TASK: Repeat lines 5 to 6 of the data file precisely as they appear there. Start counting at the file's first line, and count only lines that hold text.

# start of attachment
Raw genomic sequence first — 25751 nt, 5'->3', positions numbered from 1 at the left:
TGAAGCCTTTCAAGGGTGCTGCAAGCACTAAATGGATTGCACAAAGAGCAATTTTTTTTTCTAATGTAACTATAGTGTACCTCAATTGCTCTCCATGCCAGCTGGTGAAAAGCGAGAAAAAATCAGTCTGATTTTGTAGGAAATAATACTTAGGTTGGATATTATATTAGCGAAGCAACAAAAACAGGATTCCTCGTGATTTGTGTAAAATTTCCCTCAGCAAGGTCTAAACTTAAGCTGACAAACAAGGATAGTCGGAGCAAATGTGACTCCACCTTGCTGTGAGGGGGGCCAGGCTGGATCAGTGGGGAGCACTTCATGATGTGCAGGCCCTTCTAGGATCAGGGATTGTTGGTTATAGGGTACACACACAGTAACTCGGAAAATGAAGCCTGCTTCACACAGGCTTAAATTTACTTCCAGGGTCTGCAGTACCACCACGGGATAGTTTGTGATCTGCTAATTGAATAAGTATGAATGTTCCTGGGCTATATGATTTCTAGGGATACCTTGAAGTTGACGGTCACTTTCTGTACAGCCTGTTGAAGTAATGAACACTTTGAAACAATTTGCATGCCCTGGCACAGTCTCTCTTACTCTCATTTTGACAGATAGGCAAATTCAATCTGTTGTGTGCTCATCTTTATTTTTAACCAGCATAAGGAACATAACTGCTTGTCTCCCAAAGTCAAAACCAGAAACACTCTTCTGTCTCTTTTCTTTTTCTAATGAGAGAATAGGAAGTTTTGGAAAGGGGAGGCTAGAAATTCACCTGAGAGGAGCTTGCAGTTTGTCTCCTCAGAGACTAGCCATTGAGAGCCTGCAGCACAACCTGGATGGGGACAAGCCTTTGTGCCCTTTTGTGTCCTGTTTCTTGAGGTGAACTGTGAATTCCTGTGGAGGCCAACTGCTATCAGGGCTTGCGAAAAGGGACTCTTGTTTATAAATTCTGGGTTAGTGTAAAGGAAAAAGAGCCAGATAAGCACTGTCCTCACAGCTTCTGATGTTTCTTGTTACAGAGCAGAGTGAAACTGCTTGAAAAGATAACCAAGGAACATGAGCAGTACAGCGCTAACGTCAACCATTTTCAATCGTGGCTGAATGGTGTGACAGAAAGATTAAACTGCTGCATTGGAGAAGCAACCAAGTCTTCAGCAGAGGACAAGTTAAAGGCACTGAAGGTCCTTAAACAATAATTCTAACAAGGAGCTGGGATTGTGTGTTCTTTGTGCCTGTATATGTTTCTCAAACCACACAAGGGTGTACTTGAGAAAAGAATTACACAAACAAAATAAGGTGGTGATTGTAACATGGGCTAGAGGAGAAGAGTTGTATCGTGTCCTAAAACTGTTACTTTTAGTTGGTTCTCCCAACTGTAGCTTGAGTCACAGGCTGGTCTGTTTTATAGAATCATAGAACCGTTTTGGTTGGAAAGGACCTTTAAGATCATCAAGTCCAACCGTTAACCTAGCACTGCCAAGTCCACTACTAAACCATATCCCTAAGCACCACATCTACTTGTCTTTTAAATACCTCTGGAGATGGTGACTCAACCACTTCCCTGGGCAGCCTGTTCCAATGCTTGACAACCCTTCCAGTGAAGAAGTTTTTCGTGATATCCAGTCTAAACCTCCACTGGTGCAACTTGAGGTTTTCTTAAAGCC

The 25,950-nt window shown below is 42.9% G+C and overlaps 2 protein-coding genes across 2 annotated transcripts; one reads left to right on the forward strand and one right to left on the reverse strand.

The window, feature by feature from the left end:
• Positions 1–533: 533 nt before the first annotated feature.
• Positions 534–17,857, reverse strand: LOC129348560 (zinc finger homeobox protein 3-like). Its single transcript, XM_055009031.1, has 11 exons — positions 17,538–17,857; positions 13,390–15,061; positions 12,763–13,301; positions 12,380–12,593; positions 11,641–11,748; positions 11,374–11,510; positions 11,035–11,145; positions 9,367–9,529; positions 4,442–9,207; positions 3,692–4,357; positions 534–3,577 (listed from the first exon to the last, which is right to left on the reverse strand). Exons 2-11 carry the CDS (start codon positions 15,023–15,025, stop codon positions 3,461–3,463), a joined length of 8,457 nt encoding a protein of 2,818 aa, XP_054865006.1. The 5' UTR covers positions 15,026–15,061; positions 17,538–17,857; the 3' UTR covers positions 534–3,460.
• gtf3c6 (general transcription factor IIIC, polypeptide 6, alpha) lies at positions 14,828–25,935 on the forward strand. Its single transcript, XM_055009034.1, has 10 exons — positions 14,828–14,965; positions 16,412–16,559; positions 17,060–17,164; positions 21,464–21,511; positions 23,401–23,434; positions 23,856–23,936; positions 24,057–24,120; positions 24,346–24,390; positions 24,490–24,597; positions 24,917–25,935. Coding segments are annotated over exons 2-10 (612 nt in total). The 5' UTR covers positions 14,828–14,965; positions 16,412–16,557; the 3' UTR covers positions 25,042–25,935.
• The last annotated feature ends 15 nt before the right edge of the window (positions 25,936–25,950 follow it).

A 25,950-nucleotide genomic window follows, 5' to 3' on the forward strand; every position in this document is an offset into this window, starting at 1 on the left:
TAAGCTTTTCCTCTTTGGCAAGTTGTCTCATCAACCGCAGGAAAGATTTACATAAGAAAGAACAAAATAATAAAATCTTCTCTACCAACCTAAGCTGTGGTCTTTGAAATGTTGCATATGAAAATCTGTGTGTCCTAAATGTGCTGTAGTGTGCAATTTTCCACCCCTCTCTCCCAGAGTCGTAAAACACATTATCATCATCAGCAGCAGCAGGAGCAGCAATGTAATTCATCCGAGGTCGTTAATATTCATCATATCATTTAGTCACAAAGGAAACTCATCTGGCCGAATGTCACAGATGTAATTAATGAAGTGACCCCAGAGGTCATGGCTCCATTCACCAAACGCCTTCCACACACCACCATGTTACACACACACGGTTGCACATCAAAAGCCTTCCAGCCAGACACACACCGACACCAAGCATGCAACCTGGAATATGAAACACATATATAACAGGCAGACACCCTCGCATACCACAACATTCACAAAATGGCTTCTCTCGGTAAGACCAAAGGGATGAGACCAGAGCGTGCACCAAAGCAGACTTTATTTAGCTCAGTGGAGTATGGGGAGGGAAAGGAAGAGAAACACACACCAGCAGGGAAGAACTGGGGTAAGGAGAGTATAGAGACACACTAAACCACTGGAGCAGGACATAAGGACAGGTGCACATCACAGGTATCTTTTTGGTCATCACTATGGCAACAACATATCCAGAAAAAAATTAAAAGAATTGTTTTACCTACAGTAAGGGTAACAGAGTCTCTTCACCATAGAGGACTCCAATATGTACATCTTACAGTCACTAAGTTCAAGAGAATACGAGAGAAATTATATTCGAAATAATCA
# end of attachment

• Positions 1–533: 533 nt before the first annotated feature.
• Positions 534–17,857, reverse strand: LOC129348560 (zinc finger homeobox protein 3-like). Its single transcript, XM_055009031.1, has 11 exons — positions 17,538–17,857; positions 13,390–15,061; positions 12,763–13,301; positions 12,380–12,593; positions 11,641–11,748; positions 11,374–11,510; positions 11,035–11,145; positions 9,367–9,529; positions 4,442–9,207; positions 3,692–4,357; positions 534–3,577 (listed from the first exon to the last, which is right to left on the reverse strand). Exons 2-11 carry the CDS (start codon positions 15,023–15,025, stop codon positions 3,461–3,463), a joined length of 8,457 nt encoding a protein of 2,818 aa, XP_054865006.1. The 5' UTR covers positions 15,026–15,061; positions 17,538–17,857; the 3' UTR covers positions 534–3,460.